Palmers solicitors has successfully acted on behalf of two clients, in a case relating to a construction claim, at the Technology and Construction Court (TCC).
Adam Davis, who acted for two of the three defendants, succeeded in challenging both the Claimant’s and Third Defendant’s Costs Budget and his clients were also awarded their costs relating to the TCC hearing.
The TCC, a sub-division of the Queen’s Bench Division, was required to determine whether to approve costs budgets advanced by the parties to a construction claim.
The dispute related to alleged defects in the building of a leisure centre and had been listed for a six-day trial with ten factual witnesses and eight expert witnesses.
The first and second defendants, both represented by Palmers, had their £195,000 costs budget accepted by the other parties, but took issue with the costs budgets proposed by the claimants and the third defendant in the sums of around £392,000 and £322,000 respectively.
Adam Davis explained: “Stephen Furst QC looked at the parties’ overall budgets and had to decide whether they were reasonable and proportionate.
“The sums in issue were not large, particularly by TCC standards and the litigation was not complex but was typical of a defects claim.
“There was also the important question of reputation involved. There was nothing to justify expenditure over and above what was the norm for a six-day trial of this type. However, the court had no indication of what a normal sum for such a trial would be.
“In those circumstances, it could not conclude simply by looking at the bottom-line figures, that the claimants’ and third defendant’s budgets were unreasonable and disproportionate. However, it went on to look at the objections raised in relation to individual items claimed in those budgets.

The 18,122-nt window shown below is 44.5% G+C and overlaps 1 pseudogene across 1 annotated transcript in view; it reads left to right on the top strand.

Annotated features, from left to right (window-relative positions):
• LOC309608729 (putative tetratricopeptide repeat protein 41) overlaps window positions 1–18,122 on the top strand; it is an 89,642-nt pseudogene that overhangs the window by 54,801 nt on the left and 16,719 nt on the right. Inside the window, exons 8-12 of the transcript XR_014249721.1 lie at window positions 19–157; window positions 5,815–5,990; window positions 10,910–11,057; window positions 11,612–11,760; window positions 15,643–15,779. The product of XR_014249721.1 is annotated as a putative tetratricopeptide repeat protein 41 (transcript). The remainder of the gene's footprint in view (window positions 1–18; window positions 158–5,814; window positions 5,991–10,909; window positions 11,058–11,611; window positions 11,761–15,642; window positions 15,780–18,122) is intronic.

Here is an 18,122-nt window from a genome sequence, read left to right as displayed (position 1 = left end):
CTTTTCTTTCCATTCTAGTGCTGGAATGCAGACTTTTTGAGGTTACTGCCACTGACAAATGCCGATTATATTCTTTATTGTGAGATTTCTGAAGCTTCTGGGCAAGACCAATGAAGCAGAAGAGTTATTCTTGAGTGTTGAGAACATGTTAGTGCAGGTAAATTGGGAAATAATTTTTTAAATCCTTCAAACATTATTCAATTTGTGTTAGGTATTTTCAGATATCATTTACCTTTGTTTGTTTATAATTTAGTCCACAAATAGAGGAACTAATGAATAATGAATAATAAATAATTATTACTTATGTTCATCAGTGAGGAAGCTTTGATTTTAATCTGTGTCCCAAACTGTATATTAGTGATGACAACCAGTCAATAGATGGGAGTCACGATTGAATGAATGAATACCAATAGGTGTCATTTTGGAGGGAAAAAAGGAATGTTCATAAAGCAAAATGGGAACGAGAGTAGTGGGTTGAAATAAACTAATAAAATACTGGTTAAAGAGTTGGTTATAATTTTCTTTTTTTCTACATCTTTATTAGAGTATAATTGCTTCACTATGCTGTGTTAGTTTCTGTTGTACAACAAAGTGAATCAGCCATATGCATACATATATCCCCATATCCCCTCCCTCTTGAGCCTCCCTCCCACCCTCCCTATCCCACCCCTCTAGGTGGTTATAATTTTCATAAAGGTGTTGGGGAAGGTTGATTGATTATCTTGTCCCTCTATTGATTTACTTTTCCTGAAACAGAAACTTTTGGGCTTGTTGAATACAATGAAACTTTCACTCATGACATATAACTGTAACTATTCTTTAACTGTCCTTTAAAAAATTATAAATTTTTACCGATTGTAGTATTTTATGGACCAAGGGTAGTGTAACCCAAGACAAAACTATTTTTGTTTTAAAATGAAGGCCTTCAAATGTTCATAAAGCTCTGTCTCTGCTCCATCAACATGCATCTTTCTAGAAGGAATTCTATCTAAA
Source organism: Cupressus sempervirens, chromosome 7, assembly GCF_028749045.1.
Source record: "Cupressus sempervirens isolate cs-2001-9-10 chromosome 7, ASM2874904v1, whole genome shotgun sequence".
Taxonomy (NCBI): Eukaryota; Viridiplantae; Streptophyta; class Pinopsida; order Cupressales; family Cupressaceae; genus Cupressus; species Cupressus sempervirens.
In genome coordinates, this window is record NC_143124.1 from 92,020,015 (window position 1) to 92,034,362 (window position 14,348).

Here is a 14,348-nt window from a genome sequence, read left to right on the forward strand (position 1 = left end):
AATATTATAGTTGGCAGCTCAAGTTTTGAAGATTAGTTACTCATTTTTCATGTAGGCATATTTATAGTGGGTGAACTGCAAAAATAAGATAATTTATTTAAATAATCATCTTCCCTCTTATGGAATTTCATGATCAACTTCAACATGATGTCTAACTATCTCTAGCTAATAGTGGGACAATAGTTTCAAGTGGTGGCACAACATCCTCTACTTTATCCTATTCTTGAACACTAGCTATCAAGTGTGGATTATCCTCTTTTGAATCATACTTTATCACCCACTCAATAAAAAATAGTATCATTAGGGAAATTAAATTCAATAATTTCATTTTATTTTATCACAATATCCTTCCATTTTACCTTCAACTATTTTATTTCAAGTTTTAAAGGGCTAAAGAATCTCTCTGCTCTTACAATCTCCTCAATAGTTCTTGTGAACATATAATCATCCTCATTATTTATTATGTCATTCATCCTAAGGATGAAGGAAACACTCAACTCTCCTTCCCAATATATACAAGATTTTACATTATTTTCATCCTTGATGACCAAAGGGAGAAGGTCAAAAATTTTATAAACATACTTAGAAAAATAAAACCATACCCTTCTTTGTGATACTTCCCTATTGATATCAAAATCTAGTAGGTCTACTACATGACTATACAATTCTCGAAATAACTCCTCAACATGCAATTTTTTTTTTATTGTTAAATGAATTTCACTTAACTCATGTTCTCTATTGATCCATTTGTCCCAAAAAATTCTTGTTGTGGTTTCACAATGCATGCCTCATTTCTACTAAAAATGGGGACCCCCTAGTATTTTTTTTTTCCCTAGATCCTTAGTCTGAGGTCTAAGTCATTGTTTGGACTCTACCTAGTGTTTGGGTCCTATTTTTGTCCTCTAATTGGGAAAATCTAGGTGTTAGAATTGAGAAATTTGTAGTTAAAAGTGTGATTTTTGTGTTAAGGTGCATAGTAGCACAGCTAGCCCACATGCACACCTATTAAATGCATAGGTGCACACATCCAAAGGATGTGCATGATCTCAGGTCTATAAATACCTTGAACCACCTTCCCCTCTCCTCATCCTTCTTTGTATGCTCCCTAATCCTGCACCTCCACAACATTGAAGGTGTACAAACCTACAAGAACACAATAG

“Looking at the individual items in both budgets, there were sums that had been budgeted for, which appeared disproportionate and, accordingly, the court decided these ought to be altered. In particular, sums claimed by the claimants in relation to counsel fees, expert reports and trial preparation were excessive.
“Disproportionate sums claimed by the third defendant included those in connection with the production of pleadings; solicitors’ time spent in connection with expert reports; the costs of expert reports; costs of counsel and solicitors attending the pre-trial review; costs of counsel and solicitors in preparing for trial; costs of solicitors attending trial, and costs associated with alternative dispute resolution and settlement.”
Mr Davis added: “Our clients were extremely satisfied with the outcome of this case and we were grateful also for expert representation by barrister, John Denis-Smith, of 39 Essex Street Chambers.”
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